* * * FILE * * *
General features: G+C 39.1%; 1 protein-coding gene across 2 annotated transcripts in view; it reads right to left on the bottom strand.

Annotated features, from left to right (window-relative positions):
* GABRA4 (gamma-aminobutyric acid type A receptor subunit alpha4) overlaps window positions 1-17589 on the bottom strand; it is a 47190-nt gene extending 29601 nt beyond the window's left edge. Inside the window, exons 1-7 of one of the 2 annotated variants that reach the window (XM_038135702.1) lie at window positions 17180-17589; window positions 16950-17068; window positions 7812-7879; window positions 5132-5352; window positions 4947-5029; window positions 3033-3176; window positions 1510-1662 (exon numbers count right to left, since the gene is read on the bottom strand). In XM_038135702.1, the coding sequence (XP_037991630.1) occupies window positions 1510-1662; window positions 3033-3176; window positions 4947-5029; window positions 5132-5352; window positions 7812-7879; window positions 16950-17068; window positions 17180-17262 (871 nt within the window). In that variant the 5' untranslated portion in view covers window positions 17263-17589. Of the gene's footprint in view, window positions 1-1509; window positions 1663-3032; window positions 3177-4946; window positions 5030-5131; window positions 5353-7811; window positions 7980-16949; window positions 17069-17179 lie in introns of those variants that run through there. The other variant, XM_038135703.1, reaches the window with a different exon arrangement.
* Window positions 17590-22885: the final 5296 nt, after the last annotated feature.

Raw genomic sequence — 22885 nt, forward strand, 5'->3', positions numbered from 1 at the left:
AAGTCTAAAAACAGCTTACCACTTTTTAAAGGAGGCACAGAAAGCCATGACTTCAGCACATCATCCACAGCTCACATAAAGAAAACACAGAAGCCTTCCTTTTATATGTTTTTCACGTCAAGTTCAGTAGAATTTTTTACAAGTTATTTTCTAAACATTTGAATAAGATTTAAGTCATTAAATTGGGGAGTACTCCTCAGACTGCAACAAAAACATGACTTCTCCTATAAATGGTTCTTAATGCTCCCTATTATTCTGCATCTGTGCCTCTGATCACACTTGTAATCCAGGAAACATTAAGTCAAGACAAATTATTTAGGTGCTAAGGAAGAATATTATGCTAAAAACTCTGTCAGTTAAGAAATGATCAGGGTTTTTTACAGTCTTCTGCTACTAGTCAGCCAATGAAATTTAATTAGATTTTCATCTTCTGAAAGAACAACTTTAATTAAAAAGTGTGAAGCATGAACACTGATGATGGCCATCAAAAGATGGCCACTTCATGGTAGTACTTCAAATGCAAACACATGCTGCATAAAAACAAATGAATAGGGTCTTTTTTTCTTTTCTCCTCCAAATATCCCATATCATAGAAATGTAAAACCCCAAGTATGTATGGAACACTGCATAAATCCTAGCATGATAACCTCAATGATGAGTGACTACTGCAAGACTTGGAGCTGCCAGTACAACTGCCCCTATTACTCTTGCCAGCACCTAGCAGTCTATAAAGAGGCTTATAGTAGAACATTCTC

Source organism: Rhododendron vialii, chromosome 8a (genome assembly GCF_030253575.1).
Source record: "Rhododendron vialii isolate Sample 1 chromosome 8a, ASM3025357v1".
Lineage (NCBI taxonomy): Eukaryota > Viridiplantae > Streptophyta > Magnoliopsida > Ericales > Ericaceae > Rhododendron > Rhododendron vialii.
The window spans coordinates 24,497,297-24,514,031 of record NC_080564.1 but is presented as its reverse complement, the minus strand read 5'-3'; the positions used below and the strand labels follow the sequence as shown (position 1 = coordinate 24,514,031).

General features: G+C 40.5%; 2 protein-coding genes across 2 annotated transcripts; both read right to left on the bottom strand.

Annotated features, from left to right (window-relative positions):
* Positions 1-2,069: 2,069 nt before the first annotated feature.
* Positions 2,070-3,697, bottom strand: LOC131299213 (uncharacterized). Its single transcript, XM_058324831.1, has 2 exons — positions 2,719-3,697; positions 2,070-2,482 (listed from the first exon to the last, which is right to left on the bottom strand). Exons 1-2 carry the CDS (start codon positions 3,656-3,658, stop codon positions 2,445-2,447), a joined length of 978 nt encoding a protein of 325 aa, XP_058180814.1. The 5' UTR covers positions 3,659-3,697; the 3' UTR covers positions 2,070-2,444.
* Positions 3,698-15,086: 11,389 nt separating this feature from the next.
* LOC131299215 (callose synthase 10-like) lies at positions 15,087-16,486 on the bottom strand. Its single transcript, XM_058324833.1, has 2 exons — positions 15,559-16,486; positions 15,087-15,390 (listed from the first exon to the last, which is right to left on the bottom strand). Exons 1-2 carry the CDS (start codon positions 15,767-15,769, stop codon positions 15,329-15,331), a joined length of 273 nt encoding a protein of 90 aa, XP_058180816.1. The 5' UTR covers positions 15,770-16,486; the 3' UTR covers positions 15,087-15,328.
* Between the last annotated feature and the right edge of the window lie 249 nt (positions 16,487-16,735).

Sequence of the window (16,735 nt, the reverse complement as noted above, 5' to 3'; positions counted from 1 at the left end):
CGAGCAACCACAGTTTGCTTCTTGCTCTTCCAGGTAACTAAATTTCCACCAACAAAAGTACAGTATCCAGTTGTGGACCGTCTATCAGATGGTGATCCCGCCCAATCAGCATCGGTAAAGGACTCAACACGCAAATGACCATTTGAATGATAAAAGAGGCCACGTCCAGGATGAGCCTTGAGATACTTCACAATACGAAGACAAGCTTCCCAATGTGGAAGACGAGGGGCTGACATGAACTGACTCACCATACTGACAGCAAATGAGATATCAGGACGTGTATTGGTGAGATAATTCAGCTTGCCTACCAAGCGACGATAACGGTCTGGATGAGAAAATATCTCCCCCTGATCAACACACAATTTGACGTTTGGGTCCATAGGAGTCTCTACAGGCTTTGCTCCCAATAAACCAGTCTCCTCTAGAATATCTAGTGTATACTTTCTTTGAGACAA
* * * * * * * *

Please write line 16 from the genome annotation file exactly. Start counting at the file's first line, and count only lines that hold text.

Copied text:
* LOC131299215 (callose synthase 10-like) lies at positions 15,087-16,486 on the bottom strand. Its single transcript, XM_058324833.1, has 2 exons — positions 15,559-16,486; positions 15,087-15,390 (listed from the first exon to the last, which is right to left on the bottom strand). Exons 1-2 carry the CDS (start codon positions 15,767-15,769, stop codon positions 15,329-15,331), a joined length of 273 nt encoding a protein of 90 aa, XP_058180816.1. The 5' UTR covers positions 15,770-16,486; the 3' UTR covers positions 15,087-15,328.